Monday, December 31, 2012

Jude Law's Sweet Family Outing in Beverly Hills!
12/31/2012

Happy belated birthday Jude!

Jude Law – who turned 40 on Dec. 29 – stopped into Sprinkles Beverly Hills on Sunday with his kids.

Wearing a beanie, hood and sunglasses, Law chilled out by the condiment display while his kids ordered treats of their choice.

"Jude was really sweet to his kids and explained to them how the cupcakes [are made]," an onlooker tells PEOPLE of the Anna Karenina star.

The family left the gourmet bakery with red velvet, vanilla, lemon and whole milk cupcakes.






Jude Law flashes a smile while taking his kids Rudy and Iris for some shopping at Fred Segal on Friday (December 28) in Santa Monica, Calif.
It was recently announced that the 39-year-old actor will star in the upcoming film The Grand Budapest Hotel.









“Well, yes, it’s Grand Budapest Hotel. It’s a Euro movie. It’s a period picture,” director Wes Anderson shared about the film.
Wes added, “I can tell you the cast — maybe you already know the cast, but I can tell you properly who it is: We have Ralph Fiennes, and we have Tilda Swinton and Jeff Goldblum, Willem Dafoe, we have F. Murray Abraham and Jude Law, and we’ve got Adrien Brody, Edward Norton, Harvey Keitel, Jason Schwartzman, Bill Murray, and Mathieu Amalric.”

Saturday, December 29, 2012

Friday, December 28, 2012

Jude Law Palm Reading

Jude Law Palm Reading



Let's see this fun reading of Jude's personality.....but I think it really reflects our Jude!

Tuesday, December 18, 2012

Jude Law in New York City!

Jude Law braves the chilly weather as he leaves Dylan’s Candy Bar on Monday (December 17) in New York City.
The 39-year-old actor carried with him a bag full of sweets he bought at the popular candy shop.








Thursday, December 13, 2012

Monday, December 10, 2012

Jude Law Interview - The British Independent Film Awards 2012

Jude Law: British Independent Film Awards 2012!

Jude Law is dapper while attending the 2012 British Independent Film Awards held at Old Billingsgate Market on Sunday (December 9) in London, England.
The 39-year-old actor was joined by the always dashing Tom Hiddleston and Tom Felton.









Jude was the recipient of the Variety Award at the ceremony.
The day before, Jude joined Prince William in the Royal Box at the Winter Whites Gala to support the homeless charity Centrepoint in London.



Sunday, December 9, 2012

Jude at Johnny Walker's opening in China!

On December 2012, 7th


                                                  Oh my Gooooooddddddddddddddd!!!


                                               This is how man must fit tuxedo!  ;)

Tuesday, December 4, 2012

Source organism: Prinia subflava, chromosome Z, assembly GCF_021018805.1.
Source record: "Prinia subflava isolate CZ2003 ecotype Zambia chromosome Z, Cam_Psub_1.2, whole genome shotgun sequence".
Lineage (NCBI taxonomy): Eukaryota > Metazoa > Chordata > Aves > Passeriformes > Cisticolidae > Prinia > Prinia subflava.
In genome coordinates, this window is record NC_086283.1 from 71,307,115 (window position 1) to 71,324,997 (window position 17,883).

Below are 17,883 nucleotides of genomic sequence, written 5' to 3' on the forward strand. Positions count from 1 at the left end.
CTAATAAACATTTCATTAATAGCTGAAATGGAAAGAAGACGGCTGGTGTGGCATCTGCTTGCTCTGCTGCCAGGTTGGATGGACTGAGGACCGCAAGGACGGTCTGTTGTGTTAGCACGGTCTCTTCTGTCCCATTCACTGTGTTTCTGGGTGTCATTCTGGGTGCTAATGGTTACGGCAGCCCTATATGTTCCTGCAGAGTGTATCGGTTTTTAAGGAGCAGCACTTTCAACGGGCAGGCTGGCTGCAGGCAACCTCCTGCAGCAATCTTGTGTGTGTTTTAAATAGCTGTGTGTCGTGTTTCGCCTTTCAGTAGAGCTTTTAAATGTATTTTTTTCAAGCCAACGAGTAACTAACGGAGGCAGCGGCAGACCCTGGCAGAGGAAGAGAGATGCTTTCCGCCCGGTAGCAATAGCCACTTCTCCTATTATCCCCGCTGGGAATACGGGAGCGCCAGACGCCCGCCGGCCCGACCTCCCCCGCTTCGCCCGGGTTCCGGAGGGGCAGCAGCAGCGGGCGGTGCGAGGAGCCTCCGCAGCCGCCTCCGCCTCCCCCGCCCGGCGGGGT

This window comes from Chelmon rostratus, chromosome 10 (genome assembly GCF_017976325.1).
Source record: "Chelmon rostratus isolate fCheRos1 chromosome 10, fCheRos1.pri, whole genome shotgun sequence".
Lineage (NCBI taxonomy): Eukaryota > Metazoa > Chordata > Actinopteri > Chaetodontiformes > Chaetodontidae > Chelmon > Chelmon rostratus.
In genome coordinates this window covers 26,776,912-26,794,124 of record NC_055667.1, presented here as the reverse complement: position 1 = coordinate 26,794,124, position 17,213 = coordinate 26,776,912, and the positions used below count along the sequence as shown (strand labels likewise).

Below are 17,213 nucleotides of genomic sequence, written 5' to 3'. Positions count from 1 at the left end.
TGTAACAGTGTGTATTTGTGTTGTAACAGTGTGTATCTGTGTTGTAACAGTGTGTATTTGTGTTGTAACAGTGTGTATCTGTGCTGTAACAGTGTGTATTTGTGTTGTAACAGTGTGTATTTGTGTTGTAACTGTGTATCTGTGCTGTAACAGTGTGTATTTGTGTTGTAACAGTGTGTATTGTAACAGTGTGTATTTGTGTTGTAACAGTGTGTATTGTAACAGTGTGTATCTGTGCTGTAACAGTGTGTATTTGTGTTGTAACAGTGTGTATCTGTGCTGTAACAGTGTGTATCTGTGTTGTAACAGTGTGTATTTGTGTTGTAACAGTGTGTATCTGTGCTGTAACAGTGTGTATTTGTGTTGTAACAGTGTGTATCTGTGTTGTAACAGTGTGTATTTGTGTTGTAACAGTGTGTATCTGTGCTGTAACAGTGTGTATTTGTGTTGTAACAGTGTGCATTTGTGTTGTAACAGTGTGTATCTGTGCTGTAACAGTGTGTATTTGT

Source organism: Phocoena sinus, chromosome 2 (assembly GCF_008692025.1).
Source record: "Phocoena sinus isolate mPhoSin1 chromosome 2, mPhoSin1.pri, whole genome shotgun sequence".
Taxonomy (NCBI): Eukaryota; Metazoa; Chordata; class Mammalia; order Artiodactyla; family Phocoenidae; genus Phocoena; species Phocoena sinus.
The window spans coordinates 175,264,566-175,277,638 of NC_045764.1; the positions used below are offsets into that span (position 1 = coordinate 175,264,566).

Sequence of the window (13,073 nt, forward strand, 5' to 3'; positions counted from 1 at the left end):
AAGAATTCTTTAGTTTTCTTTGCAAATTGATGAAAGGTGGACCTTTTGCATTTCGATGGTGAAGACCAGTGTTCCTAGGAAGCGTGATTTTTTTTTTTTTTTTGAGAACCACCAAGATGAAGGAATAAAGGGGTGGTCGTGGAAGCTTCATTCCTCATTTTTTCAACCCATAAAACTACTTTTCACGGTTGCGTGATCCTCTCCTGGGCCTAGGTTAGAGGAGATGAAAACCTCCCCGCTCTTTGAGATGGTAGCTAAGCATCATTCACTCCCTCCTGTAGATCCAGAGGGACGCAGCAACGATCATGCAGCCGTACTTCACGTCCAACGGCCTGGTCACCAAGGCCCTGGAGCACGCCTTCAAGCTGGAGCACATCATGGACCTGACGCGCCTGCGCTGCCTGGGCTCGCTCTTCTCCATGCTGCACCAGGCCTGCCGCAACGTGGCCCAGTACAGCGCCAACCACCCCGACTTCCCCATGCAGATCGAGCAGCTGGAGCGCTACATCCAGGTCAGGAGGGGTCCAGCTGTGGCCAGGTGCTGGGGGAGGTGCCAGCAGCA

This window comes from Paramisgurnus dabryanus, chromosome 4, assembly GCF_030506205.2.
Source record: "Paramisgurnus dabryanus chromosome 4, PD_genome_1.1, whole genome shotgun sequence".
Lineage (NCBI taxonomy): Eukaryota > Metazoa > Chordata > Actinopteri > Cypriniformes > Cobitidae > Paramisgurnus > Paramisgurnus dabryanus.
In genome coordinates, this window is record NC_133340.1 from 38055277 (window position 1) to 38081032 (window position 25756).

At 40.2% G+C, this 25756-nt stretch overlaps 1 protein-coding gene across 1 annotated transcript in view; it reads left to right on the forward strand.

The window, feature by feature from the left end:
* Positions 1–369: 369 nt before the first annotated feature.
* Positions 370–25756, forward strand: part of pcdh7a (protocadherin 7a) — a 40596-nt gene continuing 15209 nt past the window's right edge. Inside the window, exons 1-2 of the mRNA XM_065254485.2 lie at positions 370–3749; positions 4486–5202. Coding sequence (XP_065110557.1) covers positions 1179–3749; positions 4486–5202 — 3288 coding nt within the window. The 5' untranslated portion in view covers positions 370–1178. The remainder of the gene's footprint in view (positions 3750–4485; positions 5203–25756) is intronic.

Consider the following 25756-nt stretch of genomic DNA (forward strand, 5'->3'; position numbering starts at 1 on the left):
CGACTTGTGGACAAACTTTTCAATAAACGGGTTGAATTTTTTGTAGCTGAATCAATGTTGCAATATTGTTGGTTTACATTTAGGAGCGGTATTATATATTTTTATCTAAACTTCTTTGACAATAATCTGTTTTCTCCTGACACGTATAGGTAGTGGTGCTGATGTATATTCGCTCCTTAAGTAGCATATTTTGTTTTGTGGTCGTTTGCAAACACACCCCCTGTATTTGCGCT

Jude Law at Turner Prize presents the winner.





LONDON - Video artist Elizabeth Price, who uses collage and clutter to explore people's relationship to consumer culture, was named the winner of British art's much-coveted — and much-mocked — Turner Prize on Monday.
Price, a London-based musician and co-founder of 1980s indie-pop group Talulah Gosh, beat three other finalists to snag the 25,000 pound ($40,000) prize, which is awarded annually to a British artist under 50.
She was presented with the award by actor Jude Law at a ceremony at London's Tate Britain gallery.
The judges praised Price's "seductive and immersive" video installations, which combine moving images, text and music.
One piece, "The Woolworths Choir of 1979," hauntingly juxtaposes news footage of a deadly department store blaze with clips of church architecture and musical girl groups. Another work, "West Hinder," was inspired by a ship that sank in 2002 with its cargo of luxury cars.
Price began making films only a few years ago, but the prize judges said she had created a "powerful body of work over the last three years."
In accepting the prize, Price said her career would be "unimaginable" without public support for the arts and hailed the other shortlisted artists, saying they had shared "respect, camaraderie and a sense of the absurd."
She said being nominated had brought her work to a wider audience and the prize money would allow her to "carry on working and make new ambitious things."
Price was one of two film and video artists among the finalists, along with Scotland's Luke Fowler.
The Turner Prize, named after 19th-century landscape painter J.M.W. Turner, was established in 1984 to honour younger British artists.
It often sparks heated debate about the value of modern art. Past winners include transvestite potter Grayson Perry, dung-daubing artist Chris Ofili and shark pickler Damien Hirst.
This year, most media attention had focused on pop-performance artist Spartacus Chetwynd, who creates carnival-style spectacles inspired by everything from Michael Jackson's music to "Star Wars" character Jabba The Hutt, and illustrator Paul Noble, who produces drawings of a dystopian imaginary city populated by human excrement.
Work by the four finalists is on show at Tate Britain until Jan. 6.

Monday, December 3, 2012

Jude Law: Saturday Night Dinner in a Greek restaurant!

Jude Law takes his sons Rafferty, Rudy, Iris and a friend, to a Greek restaurant on Saturday (December 1) in the Primrose Hill area of London, England.


 
                                          This expression is very funny!! Don't you??





Well come back our Jude!!!

 
He's so lovable! :D


Sunday, December 2, 2012



Who Are You Calling Pretty Boy | Jude Law
From T, The New York Times Style Magazine‘s Holiday

Alfred Dunhill suit, $2,350; (212) 753-9292. Herm├Ęs shirt, $480; hermes.com. Jane Carr scarf, $230; jane-carr.com.
 end_of_the_skype_highlighting
“I’m really sorry,” Jude Law said, explaining why he was late for breakfast — brunch, by now. “I was on kitty duty.” (An emergency in a tree?) “Kiddie duty,” he repeated: a situation involving his 10-year-old son, a fever and an unscheduled pick-up at school.